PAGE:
Mood disturbances and depression links to disrupted sleep study finds

on 17 May 2018
Oh for just one good nights sleep

Routinely disrupted sleep can alter our 24-hour clock, our body's rhythms, and lead to a whole range of mood disorders, replete with increased anxiety, adding fuel to an already well-lit fire. . . . .

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By Dr Ananya Mandal, MD: According to a new study, people who routinely had a disrupted night’s sleep had an altered 24-hour cycle were more at risk of getting mood disorders, depression, bipolar disease. They score low on happiness and feel more lonely say, researchers. This study, explain researchers, is vital in understanding the balance between rest and activity. The study appeared in the latest issue of the journal Lancet Psychiatry.

The authors of the study from Scotland, Ireland and Sweden have shown that disruptions in the circadian rhythms of people can lead to problems in mental health. Daniel Smith, professor of psychiatry at the University of Glasgow and lead author of the research explained that by 2050 almost two-thirds of the population would be living in the cities where there is an evident disruption of the circadian rhythm. He called this a public health issue. “…How do we take account of our natural patterns of rest and activity and how do we design cities or jobs to protect people’s mental health?” he said.

For this study, the team of researchers looked at a large amount of data from the UK BioBank. They obtained health data and information on over 500,000 participants since 2006. The participants were aged between 37 and 73 years. For this study alone they filtered out information on 91,105 participants who were asked to wear wrist-based activity trackers for a week any time between 2013 and 2015. According to Smith, they measured 100 movement data points in three dimensions per second over the week. They recorded the activity of the individuals during the 10 active hours a day and compared it to the least active 5 hours a day. The result of this comparison was called the relative amplitude.

Smith explained that this relative amplitude showed that regularity and changes in the routine of rest and activity. He said that those who are active during the day and sleep well at night are the ones with healthy profiles and they have higher scores in relative amplitude. Those with a disturbed sleep, on the other hand, he explained, and are up at night have lower activity during the day and have a lower relative amplitude.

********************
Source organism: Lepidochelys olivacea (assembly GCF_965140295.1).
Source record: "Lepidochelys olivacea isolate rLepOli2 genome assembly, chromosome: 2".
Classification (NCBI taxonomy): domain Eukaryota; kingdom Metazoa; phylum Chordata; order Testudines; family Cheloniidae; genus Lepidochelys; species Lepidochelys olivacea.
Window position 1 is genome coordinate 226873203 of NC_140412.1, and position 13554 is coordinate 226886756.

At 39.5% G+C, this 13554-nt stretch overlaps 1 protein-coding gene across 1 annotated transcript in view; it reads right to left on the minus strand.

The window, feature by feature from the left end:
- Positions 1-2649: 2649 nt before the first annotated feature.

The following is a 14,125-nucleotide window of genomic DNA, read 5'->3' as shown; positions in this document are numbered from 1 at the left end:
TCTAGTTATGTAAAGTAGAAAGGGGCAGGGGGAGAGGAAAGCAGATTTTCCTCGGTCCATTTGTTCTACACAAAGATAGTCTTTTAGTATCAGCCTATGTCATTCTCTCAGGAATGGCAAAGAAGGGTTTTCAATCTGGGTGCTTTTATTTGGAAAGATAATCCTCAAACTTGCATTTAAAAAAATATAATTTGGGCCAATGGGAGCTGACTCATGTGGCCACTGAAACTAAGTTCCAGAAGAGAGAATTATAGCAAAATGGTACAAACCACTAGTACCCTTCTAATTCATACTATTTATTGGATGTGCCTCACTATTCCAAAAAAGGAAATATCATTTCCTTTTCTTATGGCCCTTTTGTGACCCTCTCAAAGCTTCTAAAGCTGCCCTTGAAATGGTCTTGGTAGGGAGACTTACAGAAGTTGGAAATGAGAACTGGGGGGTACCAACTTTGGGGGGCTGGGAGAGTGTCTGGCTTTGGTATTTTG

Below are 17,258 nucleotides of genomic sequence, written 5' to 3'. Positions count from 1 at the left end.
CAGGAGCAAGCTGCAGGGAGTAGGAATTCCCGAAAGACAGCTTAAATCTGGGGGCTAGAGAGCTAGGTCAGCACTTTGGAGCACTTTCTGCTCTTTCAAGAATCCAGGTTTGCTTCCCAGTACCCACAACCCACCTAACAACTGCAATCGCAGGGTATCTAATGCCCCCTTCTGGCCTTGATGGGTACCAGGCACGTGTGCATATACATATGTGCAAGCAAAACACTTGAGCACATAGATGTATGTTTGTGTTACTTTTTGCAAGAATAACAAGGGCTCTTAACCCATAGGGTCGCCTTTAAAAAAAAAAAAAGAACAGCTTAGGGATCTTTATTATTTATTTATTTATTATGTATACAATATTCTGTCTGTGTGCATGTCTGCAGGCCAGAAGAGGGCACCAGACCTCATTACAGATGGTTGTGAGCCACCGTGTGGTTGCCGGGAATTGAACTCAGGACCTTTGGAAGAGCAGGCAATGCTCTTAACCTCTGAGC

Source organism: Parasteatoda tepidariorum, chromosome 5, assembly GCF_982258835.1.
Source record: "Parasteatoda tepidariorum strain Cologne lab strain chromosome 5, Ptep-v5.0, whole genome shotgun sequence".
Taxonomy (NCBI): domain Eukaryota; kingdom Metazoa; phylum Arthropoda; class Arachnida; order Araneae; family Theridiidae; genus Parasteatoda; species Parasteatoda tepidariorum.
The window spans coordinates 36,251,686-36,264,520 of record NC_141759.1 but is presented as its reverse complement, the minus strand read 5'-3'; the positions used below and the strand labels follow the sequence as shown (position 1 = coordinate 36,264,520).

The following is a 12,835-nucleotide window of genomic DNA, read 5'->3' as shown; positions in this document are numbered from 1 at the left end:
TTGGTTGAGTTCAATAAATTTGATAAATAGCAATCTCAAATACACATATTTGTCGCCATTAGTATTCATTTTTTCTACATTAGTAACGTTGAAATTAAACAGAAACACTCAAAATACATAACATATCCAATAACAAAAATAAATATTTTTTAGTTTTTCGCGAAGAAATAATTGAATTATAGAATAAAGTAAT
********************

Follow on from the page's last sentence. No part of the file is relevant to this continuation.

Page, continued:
Thereafter the team gave the participants questionnaires to complete. This looked at scores on loneliness, unhappiness, reaction time, depression, bipolar disease, anxiety and neuroticism etc. The final results were calculated on the basis of the relative amplitudes of the population. The participants were classified into five groups based on their relative amplitudes.

The groups were found to be of nearly equal size. The team negated influences of other factors such as age, gender, season during which the test was taken, smoking status, socioeconomic status, past traumatic experiences from childhood etc. these could also have an influence on the mental health and thus had to be accounted for before any conclusions could be drawn, explain the researchers.

Results revealed that people with low relative amplitudes had poorer mental health. Movement from one low relative amplitude group to a lower relative amplitude meant a 9 percent increase in loneliness they found. There was an increase of 6 percent and 11 percent in the risk of depression and bipolar disorder respectively with lowering of relative amplitudes. As the amplitudes decreased reaction times also reduced and so did the measures of happiness and satisfaction with one’s health.

According to Smith, these figures may appear small but are all significant. He added that the main sufferers were people with poor sleep hygiene. This meant those people who were up at their mobile phones at night or woke up for a snack or tea or a drunk middle of the night. He added that daytime activity also mattered a great deal. He called “morning fresh air” as important as a “good night’s sleep” for optimum mental health.


Source:

https://www.thelancet.com/journals/lanpsy/article/PIIS2215-0366(18)30139-1/fulltext